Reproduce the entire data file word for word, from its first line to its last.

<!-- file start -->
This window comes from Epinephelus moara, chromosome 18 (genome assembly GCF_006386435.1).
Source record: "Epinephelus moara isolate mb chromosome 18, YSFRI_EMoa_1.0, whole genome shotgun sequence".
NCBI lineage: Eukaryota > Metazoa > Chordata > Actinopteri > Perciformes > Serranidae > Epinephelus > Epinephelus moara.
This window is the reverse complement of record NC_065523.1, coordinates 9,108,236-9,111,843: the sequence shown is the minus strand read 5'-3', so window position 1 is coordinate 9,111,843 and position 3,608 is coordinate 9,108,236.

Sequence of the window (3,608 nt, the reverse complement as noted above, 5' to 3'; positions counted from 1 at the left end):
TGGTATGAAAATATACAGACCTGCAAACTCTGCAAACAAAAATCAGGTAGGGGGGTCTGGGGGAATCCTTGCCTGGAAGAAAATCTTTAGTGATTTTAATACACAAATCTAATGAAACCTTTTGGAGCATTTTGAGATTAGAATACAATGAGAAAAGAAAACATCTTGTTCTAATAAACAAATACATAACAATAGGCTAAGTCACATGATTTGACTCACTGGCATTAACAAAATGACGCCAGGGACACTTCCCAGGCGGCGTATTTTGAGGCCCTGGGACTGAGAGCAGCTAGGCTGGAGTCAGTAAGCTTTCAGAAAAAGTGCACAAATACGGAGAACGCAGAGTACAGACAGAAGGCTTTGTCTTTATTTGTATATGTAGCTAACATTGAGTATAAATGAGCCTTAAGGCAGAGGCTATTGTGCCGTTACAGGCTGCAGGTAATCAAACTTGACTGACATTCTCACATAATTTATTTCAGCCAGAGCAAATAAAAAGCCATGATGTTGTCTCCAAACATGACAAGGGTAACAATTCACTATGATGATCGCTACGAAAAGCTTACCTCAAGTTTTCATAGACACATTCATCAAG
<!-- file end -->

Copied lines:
This window comes from Epinephelus moara, chromosome 18 (genome assembly GCF_006386435.1).
Source record: "Epinephelus moara isolate mb chromosome 18, YSFRI_EMoa_1.0, whole genome shotgun sequence".
NCBI lineage: Eukaryota > Metazoa > Chordata > Actinopteri > Perciformes > Serranidae > Epinephelus > Epinephelus moara.
This window is the reverse complement of record NC_065523.1, coordinates 9,108,236-9,111,843: the sequence shown is the minus strand read 5'-3', so window position 1 is coordinate 9,111,843 and position 3,608 is coordinate 9,108,236.

Sequence of the window (3,608 nt, the reverse complement as noted above, 5' to 3'; positions counted from 1 at the left end):
TGGTATGAAAATATACAGACCTGCAAACTCTGCAAACAAAAATCAGGTAGGGGGGTCTGGGGGAATCCTTGCCTGGAAGAAAATCTTTAGTGATTTTAATACACAAATCTAATGAAACCTTTTGGAGCATTTTGAGATTAGAATACAATGAGAAAAGAAAACATCTTGTTCTAATAAACAAATACATAACAATAGGCTAAGTCACATGATTTGACTCACTGGCATTAACAAAATGACGCCAGGGACACTTCCCAGGCGGCGTATTTTGAGGCCCTGGGACTGAGAGCAGCTAGGCTGGAGTCAGTAAGCTTTCAGAAAAAGTGCACAAATACGGAGAACGCAGAGTACAGACAGAAGGCTTTGTCTTTATTTGTATATGTAGCTAACATTGAGTATAAATGAGCCTTAAGGCAGAGGCTATTGTGCCGTTACAGGCTGCAGGTAATCAAACTTGACTGACATTCTCACATAATTTATTTCAGCCAGAGCAAATAAAAAGCCATGATGTTGTCTCCAAACATGACAAGGGTAACAATTCACTATGATGATCGCTACGAAAAGCTTACCTCAAGTTTTCATAGACACATTCATCAAG